“I forgive you.”
That’s the day-in and day-out litany of the children in my classroom. My students apologize for the least little infraction.
“Remember to dot your ‘i’s’”
“I’m sorry. I won’t forget.”
With as much sincerity as the apology is given, they expect to hear they’ve been forgiven. “That’s OK. I know
you’re still learning.” This is the gentle pattern of our life in the classroom. The students learn that all their failings are carried by Another, and that One carried them to the cross to die for them. Perfection is not attainable because sin has robbed us of that ability. Besides, no sin, no Jesus; Jesus only came for sinners. That doesn’t mean repentance is cheap. For, holding onto sins is the same as telling Jesus, “No, thank you. This sin’s on me. I’ll die for this one.” The children get it. They live from it freely and openly.
I cannot count the number of sermons I’ve listened to based on Eph 5:22-33. I can tell you this: The number of sermons based on this text encouraging husbands and wives to confess sins and absolve each other can be counted on the fingers of one hand.
I watch my students submit to one another daily. They admit their sins openly and freely. They receive each other’s absolution, and the gates of heaven are opened to each other. Anger is released, grudges are stopped before they are even begun. Gossip is halted in its tracks.
When the sins against each other are serious, the students are asked if they would like to speak with the pastor to receive Absolution “as if Christ was speaking Himself” into their ears. Often they do. Sometimes it’s not an option. They are simply sent to pastor so he can help them untangle the mess they have made for themselves. They do not return without his Absolution, and an apology to all concerned.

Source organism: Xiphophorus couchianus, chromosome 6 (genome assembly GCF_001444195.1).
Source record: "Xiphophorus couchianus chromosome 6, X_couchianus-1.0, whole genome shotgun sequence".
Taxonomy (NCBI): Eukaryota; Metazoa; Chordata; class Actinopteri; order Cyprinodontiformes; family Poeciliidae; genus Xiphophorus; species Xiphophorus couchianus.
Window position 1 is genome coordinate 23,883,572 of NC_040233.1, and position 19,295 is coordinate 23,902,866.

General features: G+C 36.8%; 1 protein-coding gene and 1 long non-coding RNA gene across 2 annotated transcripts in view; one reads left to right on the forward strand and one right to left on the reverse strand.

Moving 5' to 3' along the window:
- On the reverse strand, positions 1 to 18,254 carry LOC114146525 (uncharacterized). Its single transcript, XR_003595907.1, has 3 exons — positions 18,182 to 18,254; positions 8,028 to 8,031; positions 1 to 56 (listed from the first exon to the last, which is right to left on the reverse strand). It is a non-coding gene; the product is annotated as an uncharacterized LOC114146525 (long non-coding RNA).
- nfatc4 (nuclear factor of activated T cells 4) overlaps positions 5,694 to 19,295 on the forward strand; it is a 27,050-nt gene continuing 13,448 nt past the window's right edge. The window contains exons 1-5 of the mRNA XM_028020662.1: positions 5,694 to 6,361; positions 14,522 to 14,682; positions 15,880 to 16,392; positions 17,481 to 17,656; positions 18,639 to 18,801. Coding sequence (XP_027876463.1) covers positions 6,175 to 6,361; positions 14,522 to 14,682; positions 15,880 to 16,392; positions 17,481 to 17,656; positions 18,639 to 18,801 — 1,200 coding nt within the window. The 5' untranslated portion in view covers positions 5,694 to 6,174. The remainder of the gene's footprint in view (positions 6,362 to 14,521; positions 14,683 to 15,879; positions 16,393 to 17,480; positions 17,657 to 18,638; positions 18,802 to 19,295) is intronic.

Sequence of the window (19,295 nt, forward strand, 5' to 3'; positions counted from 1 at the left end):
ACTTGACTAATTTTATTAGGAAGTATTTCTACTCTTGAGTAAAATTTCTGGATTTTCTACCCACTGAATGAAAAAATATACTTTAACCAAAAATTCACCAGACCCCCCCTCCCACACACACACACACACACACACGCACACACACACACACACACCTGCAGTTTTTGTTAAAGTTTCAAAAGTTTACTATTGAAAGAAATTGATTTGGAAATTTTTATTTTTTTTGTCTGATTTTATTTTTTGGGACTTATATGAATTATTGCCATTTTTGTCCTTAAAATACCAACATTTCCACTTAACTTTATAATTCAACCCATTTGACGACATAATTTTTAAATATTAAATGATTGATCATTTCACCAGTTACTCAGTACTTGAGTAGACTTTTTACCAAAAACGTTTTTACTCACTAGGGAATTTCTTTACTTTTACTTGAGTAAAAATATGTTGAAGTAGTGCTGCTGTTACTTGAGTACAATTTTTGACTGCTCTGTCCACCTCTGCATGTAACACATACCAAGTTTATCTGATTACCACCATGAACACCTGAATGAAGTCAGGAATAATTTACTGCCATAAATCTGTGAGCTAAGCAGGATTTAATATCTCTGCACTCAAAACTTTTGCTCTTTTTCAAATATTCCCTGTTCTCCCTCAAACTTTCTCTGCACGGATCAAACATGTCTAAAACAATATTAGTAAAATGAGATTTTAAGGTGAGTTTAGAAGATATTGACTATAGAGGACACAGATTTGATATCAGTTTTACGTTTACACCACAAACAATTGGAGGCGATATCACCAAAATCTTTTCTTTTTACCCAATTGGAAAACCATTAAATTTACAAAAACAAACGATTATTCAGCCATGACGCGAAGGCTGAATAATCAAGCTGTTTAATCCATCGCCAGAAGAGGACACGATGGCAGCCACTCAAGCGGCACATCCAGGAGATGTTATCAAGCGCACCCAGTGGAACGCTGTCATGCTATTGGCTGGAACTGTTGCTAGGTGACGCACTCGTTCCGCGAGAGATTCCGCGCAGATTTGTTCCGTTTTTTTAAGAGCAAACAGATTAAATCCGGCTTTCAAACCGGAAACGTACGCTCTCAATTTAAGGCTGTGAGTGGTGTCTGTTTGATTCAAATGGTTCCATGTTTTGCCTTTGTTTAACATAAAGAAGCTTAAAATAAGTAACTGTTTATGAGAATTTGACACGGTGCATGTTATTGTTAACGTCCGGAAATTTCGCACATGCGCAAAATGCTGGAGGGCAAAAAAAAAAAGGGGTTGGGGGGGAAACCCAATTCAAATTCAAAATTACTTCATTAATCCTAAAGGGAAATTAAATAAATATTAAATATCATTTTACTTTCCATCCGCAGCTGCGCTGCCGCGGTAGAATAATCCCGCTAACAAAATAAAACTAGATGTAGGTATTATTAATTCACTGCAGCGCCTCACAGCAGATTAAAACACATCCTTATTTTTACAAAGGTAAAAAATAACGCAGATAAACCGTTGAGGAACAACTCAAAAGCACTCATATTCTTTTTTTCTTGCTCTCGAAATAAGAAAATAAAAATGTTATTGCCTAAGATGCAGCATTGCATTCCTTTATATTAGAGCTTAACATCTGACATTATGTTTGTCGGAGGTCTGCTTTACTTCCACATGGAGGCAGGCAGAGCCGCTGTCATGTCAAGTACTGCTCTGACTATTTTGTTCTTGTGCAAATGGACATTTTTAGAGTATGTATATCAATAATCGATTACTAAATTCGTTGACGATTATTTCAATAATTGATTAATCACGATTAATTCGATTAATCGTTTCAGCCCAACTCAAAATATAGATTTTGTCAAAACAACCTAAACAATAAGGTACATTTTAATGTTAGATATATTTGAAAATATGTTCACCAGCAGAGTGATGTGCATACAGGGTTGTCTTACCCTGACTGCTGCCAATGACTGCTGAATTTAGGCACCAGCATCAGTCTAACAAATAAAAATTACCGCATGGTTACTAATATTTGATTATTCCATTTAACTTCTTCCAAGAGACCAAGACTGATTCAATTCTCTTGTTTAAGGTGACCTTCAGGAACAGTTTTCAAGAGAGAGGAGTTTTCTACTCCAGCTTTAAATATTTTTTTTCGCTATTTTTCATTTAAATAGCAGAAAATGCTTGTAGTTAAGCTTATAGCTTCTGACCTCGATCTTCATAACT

These children live from the Absolution as Christ intended it (Mt 6:12). Luther caught the whole of it in the first of his Ninety-five Theses: “Our Lord and Master Jesus Christ, when He said Poenitentiam agite (Repent), willed that the whole life of believers should be repentance.”
What of husbands and wives, though? Too often I’ve heard a sermon based Paul’s instructions to husbands and wives that seemed to want to only reminded me that “submit is not a dirty word.” Then it failed to tell me that the sort of confession of sin and forgiveness practiced by my students should also be practiced between husbands and wives. Of what higher service can any spouse be to the other than to speak Christ's words of forgiveness to the other? What better submission can any wife give to her husband than to ask that he forgive her, and he, in turn, die to her sins as Christ did for his, and hers?
This is not merely “looking over” the day-to-day trivia of human life encountered when two people live together. Did he miss the clothes basket again? Does she snore? Who forgot to close the refrigerator door or turn off the garage light? No, this is real confession of sin. Hurts and angers can submerge deep inside the heart and mind, not seeming to affect a relationship. Yet their edges poke and prickle, wearing away until finally they find a weak spot and emerge. Will it be confronted with more destruction? Or will there be an opportunity for forgiveness in Christ? Marriages can survive long and hard, even looking the healthy picture of Pauline dual submission, yet still be suffering without this joyous service between husband and wife.
Pastors, preach it as often as you are able! Husbands, wives, submit to each other with the confession of your sins. Husbands, love your wives as Christ loved the Church by forgiving her; wives, submit to your husbands forgiveness, for it is as Christ’s own to you--just as your wife's is Christ's to you. As Paul also says, “But I want you to understand that the head of every man is Christ, the head of a wife is her husband, and the head of Christ is God,” (1 Corinthians 11:4). But also as Paul's Teacher taught him, we are to forgive sins as we have been forgiven in and by Christ.